Associate of Science
Greg Mosier credits the talented faculty at Rogers State College for inspiring his career in academia - that and a genetic predisposition to higher education.
After more than 20 years as a business professor at Oklahoma State University, Mosier moved to Nevada this year to serve as the dean of the College of Business Administration at the University of Nevada, Reno.
A similar move brought Mosier to Claremore more than 35 years ago when his father, Dr. Richard Mosier, became president of Rogers State College. Dr. Richard Mosier served as the president of Rogers State College, a predecessor institution of Rogers State University, from 1972 to 1996 and was then named President Emeritus in 1996.
Former President Mosier was a strong supporter of distance learning programs and helped the college start its television station. He also helped establish the Oklahoma Military Academy Museum and was instrumental in establishing the Rogers College Foundation, now the RSU Foundation, which supports programs and students with more than $8 million in endowments.
After his family moved from western Kansas, Greg Mosier completed his junior and senior years at Claremore High School and then made the transition to RSC.
Mosier proudly displays his Rogers State College diploma in his Reno office next to his bachelor's degree in secondary biology education from OSU, a juris doctorate from the University of Kansas and a doctorate in higher education administration from OSU. He earned an associate of science degree from Rogers State College in 1976.
On commencement day, Mosier received his RSC diploma from his father in an outdoor ceremony on the soccer field. “It was a really nice event,” he said.
He said he was a motivated student, sometimes taking 21 credit hours in a semester so he could finish his associate degree within two years. “It was easy to make it to classes because we lived on campus,” Mosier said laughing.
Taking a challenging course load forced Mosier to learn the time management skills that still serve him well today.
“Greg was a very ambitious young man when he started and continued that practice throughout his college days. I always admired Greg for passing the bar exam in Texas, Oklahoma and Kansas,” said Dr. Danette Boyle, vice president for development at RSU.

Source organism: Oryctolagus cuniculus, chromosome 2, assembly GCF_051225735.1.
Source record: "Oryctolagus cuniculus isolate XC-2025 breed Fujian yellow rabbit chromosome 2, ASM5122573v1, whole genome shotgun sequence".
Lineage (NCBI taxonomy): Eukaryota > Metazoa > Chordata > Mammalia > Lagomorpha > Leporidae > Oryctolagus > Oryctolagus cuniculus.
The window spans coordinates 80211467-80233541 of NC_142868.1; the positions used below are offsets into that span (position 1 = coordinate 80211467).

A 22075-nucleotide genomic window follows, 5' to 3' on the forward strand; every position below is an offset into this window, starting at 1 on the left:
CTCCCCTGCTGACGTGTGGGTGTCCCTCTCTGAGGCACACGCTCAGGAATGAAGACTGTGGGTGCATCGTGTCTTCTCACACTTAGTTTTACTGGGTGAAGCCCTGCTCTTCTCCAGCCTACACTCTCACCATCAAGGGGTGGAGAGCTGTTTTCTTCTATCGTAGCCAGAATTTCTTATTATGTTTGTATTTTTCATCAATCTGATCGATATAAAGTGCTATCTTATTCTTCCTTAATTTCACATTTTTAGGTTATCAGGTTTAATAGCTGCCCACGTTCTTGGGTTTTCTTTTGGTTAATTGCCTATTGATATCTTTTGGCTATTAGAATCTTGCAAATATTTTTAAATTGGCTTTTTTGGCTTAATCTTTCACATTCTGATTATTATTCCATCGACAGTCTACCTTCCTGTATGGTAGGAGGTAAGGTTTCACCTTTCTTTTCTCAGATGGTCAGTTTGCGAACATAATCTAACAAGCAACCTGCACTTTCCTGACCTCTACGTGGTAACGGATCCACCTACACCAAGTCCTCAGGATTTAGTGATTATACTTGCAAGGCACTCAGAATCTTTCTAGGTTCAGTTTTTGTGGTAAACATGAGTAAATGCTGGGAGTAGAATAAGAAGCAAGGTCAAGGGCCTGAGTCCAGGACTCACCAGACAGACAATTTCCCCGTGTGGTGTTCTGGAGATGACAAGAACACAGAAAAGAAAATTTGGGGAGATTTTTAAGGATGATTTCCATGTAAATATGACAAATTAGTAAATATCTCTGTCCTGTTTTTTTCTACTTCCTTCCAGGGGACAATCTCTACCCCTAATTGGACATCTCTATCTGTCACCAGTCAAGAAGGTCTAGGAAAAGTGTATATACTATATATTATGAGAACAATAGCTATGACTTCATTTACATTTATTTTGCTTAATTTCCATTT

Mosier said his fondest memories of RSC revolve around Ivan Lurz, a former biology instructor who received several teaching honors while at RSC. Lurz led by example and showed Mosier that “faculty members really do care about student learning,” he said.
Mosier described Lurz as a role model. Although later in his academic career he switched from biology to the social sciences, he often referred back to the academic example Lurz set for him.
“My time at Rogers State College was really a great experience,” he said.
Prior to his academic career, Mosier served as a corporate attorney for the Parker Drilling Company in Texas. Mosier is a member of the State Bars of Kansas, Texas and Oklahoma.
He had a noted career at OSU and received the OSU Regents Distinguished Teaching Award in 2003 and was named Professor of the Year in 2003 by the MBA Student Association.
He was recognized as the Outstanding MBA Faculty Member for 1999, served as Regents Service Professor from 1997 to 2001, and was coordinator of the College Scholar Leader Program. In 2006 he was named to an endowed professor position in the Spears School of Business.
Mosier is the author or co-author of more than 20 publications, two commercial publications and numerous book reviews. His research focuses on business, especially employment law and international business. Recently his research topics have included legal issues related to the use of technology.
Mosier said much of his family still lives in Claremore and he occasionally makes it back to the campus. “The university has really grown a lot and it is great to see all the changes on campus,” he said.